Intersections of Gender and Food Insecurity in a Political and Economic Crisis Environment: A Reflection from NGOs and Civil Society Organisations in Zimbabwe. That is the title of a thesis submitted by Dr Terry Tafadzwa Kuzhanga who graduated from UKZN with a PhD in Conflict Transformation and Peace Studies.
In the study, Kuzhanga investigated the intersections between gender and food insecurity in Zimbabwe’s economic and political crisis environment, critically interrogated the link between gender, food insecurity and conflict, and highlighted the role that NGOs and Civil Society Organisations (CSOs) play in addressing gender discrepancies with regard to food insecurity.
The study was conducted after an observation that the struggle to safeguard the availability, accessibility, stability and utilisation of food had captured the world’s attention in recent decades. Thus, despite mobilisation efforts by numerous global institutions, including governments, food security concerns remained a significant challenge confronting many – mostly women and children.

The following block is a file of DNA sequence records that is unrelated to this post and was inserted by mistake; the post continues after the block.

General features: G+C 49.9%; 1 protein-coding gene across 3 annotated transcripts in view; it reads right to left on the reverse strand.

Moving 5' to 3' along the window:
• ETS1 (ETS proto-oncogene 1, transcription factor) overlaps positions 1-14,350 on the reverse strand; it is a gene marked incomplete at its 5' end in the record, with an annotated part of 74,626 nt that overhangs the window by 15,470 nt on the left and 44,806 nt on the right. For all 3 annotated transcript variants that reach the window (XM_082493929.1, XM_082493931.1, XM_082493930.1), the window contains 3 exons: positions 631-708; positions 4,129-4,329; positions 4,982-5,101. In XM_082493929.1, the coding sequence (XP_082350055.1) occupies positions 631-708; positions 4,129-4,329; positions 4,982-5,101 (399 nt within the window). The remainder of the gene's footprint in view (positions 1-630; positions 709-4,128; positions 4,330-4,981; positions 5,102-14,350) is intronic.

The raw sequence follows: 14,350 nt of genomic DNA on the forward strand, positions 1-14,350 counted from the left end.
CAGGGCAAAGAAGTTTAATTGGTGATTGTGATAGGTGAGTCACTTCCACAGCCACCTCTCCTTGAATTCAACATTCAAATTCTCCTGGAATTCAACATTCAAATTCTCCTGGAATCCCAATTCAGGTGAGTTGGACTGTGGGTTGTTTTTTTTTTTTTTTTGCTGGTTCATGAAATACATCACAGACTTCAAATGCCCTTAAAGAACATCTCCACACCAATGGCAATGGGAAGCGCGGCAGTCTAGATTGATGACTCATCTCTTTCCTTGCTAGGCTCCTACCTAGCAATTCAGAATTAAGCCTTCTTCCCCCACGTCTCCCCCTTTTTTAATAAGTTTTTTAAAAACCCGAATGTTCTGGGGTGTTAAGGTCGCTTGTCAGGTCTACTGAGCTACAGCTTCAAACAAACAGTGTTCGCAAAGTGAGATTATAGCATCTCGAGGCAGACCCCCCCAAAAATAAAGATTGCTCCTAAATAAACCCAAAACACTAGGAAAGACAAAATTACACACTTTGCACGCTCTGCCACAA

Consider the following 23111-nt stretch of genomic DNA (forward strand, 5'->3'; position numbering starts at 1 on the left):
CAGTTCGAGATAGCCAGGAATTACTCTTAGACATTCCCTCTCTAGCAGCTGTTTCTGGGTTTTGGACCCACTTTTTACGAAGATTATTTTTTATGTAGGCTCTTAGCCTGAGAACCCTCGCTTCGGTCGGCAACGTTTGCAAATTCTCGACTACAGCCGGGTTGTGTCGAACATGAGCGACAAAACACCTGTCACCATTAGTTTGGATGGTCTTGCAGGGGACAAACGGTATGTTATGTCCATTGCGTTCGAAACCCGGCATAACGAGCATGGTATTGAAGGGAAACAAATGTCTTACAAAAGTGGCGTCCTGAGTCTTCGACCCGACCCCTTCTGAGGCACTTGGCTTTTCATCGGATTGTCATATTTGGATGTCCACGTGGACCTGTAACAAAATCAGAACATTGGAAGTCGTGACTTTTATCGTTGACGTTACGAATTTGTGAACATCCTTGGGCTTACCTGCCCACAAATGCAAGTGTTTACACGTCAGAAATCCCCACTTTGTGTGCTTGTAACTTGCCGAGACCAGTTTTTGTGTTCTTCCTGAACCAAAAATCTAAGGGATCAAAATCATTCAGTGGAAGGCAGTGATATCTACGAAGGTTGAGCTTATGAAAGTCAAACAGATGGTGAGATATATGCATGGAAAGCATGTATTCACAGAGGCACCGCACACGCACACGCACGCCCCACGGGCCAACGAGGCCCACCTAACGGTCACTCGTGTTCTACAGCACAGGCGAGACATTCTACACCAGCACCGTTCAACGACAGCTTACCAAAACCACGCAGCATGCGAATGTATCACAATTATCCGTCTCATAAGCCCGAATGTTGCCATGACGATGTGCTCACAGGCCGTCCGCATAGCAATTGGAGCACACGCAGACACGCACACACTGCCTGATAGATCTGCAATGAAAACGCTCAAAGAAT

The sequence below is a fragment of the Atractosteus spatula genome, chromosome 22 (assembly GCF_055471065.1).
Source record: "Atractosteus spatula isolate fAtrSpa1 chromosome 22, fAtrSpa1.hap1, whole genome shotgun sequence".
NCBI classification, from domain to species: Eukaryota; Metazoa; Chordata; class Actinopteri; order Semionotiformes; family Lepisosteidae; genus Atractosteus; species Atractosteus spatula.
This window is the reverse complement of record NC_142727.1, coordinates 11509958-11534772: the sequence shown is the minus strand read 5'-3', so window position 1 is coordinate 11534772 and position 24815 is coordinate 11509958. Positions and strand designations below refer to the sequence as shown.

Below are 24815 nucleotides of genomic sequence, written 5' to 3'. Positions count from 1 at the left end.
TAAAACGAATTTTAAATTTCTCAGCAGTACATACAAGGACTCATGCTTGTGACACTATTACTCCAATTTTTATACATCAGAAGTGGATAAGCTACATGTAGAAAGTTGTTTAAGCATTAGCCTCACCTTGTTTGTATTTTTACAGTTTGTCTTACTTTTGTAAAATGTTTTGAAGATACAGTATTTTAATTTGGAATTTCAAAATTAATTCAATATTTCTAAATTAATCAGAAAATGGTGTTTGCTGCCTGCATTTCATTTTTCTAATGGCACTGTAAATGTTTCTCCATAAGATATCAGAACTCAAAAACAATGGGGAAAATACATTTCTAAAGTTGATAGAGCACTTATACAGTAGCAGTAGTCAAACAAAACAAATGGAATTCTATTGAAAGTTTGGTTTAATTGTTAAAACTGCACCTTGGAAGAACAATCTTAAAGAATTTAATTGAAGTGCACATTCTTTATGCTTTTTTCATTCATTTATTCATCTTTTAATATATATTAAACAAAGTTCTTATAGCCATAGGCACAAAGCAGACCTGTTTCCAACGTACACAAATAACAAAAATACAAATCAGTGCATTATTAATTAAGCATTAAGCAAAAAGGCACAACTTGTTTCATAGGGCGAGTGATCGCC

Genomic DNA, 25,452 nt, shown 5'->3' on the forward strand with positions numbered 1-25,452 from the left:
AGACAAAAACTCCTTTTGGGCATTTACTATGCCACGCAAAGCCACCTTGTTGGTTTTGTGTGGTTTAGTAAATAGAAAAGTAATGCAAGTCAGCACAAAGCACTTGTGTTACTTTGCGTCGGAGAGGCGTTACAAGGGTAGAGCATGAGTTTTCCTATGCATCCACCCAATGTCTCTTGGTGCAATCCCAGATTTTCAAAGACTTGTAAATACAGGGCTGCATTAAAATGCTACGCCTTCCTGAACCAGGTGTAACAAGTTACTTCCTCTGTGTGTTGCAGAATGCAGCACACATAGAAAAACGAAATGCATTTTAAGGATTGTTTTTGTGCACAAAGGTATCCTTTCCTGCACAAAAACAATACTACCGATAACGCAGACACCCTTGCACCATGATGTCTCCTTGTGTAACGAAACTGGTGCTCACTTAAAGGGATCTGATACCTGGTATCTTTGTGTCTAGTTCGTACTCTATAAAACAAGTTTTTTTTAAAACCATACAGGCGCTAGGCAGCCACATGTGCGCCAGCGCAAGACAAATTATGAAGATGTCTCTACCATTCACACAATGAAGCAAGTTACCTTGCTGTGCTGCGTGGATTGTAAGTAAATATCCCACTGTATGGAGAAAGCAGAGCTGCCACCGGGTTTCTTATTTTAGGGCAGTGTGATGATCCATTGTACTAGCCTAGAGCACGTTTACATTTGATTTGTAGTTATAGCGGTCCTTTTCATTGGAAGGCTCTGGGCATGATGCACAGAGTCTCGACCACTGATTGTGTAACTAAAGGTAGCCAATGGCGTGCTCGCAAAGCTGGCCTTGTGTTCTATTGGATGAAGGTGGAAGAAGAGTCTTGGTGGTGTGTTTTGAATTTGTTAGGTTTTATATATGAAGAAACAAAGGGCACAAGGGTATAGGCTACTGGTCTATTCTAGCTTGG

His says he struggled doing research because respondents were hesitant about commenting fearing retribution from Zimbabwe Government officials.
However, he managed to overcome this hurdle by assuring participants that the discussions would be confidential.
Balancing his studies with his job was another issue of concern and because of the situation his studies suffered and he sometimes missed deadlines set by his supervisor.
‘A big thank you to my wife, family and friends for their support and to my supervisor Professor Maheshvari Naidu who was the ‘brains’ behind my research work and a pillar of strength who kept me going despite the immense pressure I was under.’
He hopes his PhD work helps to reinforce collaboration between the government of Zimbabwe and NGOs and CSOs ‘in the area of developmental and sustainability programmes that require strict measures or policies to ensure food security in times of political and economic crises situations’.